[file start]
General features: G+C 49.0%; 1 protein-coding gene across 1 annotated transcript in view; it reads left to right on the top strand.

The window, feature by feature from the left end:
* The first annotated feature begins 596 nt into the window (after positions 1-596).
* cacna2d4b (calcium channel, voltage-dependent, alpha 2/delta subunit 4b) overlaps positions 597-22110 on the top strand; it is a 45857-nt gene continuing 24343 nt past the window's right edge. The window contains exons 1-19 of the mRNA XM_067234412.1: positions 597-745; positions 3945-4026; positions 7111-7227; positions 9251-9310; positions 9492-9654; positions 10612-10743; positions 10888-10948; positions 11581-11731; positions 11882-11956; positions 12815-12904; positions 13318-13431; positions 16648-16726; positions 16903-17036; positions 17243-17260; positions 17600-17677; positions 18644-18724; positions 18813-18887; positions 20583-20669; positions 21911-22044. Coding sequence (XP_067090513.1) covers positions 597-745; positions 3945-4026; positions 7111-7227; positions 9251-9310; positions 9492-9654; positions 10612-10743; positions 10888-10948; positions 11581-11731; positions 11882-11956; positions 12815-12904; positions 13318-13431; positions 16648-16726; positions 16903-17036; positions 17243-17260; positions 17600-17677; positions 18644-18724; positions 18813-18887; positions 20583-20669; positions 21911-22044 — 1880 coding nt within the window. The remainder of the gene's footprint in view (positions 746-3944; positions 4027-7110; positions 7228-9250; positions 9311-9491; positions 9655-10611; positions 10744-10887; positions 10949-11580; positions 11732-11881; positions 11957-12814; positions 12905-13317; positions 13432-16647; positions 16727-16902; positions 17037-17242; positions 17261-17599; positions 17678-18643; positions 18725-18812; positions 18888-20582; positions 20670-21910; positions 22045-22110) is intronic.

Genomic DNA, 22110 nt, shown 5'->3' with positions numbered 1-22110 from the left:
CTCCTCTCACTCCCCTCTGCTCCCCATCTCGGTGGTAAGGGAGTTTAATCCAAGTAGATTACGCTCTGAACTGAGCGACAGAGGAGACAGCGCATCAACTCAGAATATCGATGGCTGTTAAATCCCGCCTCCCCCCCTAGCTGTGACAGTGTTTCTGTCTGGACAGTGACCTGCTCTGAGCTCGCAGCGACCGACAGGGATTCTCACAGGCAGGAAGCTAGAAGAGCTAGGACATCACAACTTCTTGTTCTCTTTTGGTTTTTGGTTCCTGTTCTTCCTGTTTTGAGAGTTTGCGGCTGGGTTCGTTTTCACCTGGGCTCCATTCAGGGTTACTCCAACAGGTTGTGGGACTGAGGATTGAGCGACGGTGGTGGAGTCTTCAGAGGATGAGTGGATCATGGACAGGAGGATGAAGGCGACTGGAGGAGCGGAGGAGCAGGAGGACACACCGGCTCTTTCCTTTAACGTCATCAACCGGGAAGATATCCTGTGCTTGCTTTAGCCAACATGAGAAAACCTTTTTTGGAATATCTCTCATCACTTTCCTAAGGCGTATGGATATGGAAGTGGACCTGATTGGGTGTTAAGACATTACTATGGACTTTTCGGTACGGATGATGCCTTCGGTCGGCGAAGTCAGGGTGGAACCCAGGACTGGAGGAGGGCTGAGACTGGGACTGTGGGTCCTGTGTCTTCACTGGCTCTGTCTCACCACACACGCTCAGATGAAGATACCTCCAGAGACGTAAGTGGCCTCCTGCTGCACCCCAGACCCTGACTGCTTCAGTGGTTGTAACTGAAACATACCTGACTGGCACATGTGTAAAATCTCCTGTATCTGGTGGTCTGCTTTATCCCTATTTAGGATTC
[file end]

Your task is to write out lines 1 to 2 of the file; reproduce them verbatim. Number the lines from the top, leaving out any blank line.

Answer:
General features: G+C 49.0%; 1 protein-coding gene across 1 annotated transcript in view; it reads left to right on the top strand.

The window, feature by feature from the left end: